• Economics: An Introductory Analysis.

Economics: An Introductory Analysis.

$750.00

Item Number: 2266

New York: McGraw Hill, 1951.

First printing of the second edition, published three years after the first edition. Octavo, original cloth. Name on the front endpaper, else near fine in a very good dust jacket. Signed by the author on the title page, “Paul A. Samuelson MIT”. Its fundamental impact on the opinions and approaches of today’s most influential economists is extraordinary. Upon publication this text immediately became the authority for the principles of economics courses. The book continues to be the standard-bearer for principles courses, and continues to be a clear, accurate, and interesting introduction to modern economics principles. The New York Times considered Samuelson to be the “foremost academic economist of the 20th century”.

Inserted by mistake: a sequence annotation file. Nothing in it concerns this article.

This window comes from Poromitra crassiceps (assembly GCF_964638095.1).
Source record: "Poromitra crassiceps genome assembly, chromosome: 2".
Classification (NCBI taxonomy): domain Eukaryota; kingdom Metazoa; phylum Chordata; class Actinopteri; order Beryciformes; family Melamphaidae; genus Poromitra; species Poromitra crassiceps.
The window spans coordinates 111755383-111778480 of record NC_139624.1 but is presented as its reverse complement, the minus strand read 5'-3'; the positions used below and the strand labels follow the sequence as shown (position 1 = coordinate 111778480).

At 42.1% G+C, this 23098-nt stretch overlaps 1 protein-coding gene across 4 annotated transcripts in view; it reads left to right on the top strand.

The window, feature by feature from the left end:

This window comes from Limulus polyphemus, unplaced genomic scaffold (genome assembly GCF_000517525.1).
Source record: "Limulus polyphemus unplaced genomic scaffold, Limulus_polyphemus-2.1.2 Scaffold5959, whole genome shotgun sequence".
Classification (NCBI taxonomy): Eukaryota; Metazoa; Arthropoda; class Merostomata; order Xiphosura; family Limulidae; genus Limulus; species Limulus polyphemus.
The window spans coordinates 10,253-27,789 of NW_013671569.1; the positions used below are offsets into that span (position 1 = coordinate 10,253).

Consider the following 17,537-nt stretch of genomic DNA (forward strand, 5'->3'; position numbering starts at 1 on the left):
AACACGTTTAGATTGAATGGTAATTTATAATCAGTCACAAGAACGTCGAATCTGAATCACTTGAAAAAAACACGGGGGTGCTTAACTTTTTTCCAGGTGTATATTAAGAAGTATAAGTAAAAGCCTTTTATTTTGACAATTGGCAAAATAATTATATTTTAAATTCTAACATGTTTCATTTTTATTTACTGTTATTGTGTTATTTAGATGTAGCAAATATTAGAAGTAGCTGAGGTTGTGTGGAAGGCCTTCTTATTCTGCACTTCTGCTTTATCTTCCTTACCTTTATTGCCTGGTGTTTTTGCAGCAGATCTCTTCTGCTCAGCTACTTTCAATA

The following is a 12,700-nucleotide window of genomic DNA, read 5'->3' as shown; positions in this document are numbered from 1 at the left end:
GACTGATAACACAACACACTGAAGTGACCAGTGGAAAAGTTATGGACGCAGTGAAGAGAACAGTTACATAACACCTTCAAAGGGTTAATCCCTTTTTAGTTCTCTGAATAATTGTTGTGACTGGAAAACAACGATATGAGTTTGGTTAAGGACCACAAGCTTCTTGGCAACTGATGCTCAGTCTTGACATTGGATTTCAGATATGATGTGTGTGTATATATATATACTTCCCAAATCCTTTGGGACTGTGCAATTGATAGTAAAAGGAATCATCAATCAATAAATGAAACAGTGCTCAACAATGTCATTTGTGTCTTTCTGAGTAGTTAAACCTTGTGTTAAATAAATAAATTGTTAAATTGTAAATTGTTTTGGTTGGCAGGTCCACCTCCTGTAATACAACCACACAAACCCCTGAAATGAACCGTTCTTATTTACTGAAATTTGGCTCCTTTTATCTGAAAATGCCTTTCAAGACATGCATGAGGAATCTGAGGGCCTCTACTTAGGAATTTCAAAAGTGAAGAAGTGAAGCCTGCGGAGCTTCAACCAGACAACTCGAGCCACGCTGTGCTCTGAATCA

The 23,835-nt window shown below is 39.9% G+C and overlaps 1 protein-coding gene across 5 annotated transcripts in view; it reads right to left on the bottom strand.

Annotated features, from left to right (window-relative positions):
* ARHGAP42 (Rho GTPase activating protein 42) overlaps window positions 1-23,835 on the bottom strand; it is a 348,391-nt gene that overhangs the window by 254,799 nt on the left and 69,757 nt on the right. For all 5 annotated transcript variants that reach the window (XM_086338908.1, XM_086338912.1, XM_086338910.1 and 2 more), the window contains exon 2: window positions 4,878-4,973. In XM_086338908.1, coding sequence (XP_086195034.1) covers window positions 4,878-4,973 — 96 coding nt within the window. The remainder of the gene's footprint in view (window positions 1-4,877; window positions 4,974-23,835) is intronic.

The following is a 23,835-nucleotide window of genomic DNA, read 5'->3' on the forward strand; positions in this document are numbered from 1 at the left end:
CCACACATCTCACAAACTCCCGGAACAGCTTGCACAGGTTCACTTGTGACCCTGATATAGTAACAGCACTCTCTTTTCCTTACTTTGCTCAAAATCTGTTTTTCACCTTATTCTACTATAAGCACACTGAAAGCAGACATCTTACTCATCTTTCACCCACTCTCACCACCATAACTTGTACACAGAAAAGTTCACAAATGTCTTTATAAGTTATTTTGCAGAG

Paul Samuelson is one of the developers of both neo-Keynesian and neoclassical economics, the latter of which still dominates mainstream economics. He was awarded the Nobel Memorial Prize in Economic Sciences for having written considerable parts of economic theory, and he is one of the ten Nobel Prize winning economists still signing the Economist's statement opposing the Bush tax cuts. One of Samuelson's many novel contributions was that he generalized and applied mathematical methods developed for the study of thermodynamics to the field of economics. His inspiration for doing so came, in part, from his mentor, polymath Edwin Bisdwell Wilson who was a former Yale student of the founder of chemical thermodynamics, Willard Gibbs. Samuelson, therefore, is a successful example of interdisciplinarity, and he combined these ideas in his magnum opus Foundations of Economic Analysis (1947).

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